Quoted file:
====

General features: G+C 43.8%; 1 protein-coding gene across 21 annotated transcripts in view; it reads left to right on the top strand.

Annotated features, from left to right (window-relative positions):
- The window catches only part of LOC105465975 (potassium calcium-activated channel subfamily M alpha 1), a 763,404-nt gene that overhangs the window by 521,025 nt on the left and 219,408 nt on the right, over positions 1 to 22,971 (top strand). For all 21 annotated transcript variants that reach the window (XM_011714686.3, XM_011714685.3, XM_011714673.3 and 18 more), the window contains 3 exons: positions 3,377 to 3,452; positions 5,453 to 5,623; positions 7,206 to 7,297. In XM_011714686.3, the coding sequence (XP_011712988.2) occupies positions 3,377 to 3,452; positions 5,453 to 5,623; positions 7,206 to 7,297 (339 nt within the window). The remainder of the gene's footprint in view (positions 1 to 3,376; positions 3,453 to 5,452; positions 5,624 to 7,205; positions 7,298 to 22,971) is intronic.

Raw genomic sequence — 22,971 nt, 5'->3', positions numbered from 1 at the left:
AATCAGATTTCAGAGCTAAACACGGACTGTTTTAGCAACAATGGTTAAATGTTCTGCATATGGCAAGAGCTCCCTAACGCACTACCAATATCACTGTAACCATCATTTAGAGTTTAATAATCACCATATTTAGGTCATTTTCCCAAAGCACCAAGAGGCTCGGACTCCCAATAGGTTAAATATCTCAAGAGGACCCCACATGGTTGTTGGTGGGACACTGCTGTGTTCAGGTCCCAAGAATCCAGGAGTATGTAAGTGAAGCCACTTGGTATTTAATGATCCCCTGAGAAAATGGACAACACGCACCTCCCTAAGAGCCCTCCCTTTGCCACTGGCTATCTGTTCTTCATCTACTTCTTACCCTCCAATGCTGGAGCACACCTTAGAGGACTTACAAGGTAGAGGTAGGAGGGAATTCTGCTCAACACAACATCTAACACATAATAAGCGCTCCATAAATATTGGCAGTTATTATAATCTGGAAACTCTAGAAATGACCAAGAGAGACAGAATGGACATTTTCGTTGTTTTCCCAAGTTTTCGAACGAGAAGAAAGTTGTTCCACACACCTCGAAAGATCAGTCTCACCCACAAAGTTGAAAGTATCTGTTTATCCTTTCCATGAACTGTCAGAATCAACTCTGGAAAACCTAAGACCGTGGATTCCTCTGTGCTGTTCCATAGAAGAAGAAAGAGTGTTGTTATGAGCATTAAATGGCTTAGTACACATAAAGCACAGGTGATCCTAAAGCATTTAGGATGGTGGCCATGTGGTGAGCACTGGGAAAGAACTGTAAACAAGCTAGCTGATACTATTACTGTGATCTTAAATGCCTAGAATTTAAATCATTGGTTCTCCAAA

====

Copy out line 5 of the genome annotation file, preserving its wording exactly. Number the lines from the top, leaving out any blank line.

AATCAGATTTCAGAGCTAAACACGGACTGTTTTAGCAACAATGGTTAAATGTTCTGCATATGGCAAGAGCTCCCTAACGCACTACCAATATCACTGTAACCATCATTTAGAGTTTAATAATCACCATATTTAGGTCATTTTCCCAAAGCACCAAGAGGCTCGGACTCCCAATAGGTTAAATATCTCAAGAGGACCCCACATGGTTGTTGGTGGGACACTGCTGTGTTCAGGTCCCAAGAATCCAGGAGTATGTAAGTGAAGCCACTTGGTATTTAATGATCCCCTGAGAAAATGGACAACACGCACCTCCCTAAGAGCCCTCCCTTTGCCACTGGCTATCTGTTCTTCATCTACTTCTTACCCTCCAATGCTGGAGCACACCTTAGAGGACTTACAAGGTAGAGGTAGGAGGGAATTCTGCTCAACACAACATCTAACACATAATAAGCGCTCCATAAATATTGGCAGTTATTATAATCTGGAAACTCTAGAAATGACCAAGAGAGACAGAATGGACATTTTCGTTGTTTTCCCAAGTTTTCGAACGAGAAGAAAGTTGTTCCACACACCTCGAAAGATCAGTCTCACCCACAAAGTTGAAAGTATCTGTTTATCCTTTCCATGAACTGTCAGAATCAACTCTGGAAAACCTAAGACCGTGGATTCCTCTGTGCTGTTCCATAGAAGAAGAAAGAGTGTTGTTATGAGCATTAAATGGCTTAGTACACATAAAGCACAGGTGATCCTAAAGCATTTAGGATGGTGGCCATGTGGTGAGCACTGGGAAAGAACTGTAAACAAGCTAGCTGATACTATTACTGTGATCTTAAATGCCTAGAATTTAAATCATTGGTTCTCCAAA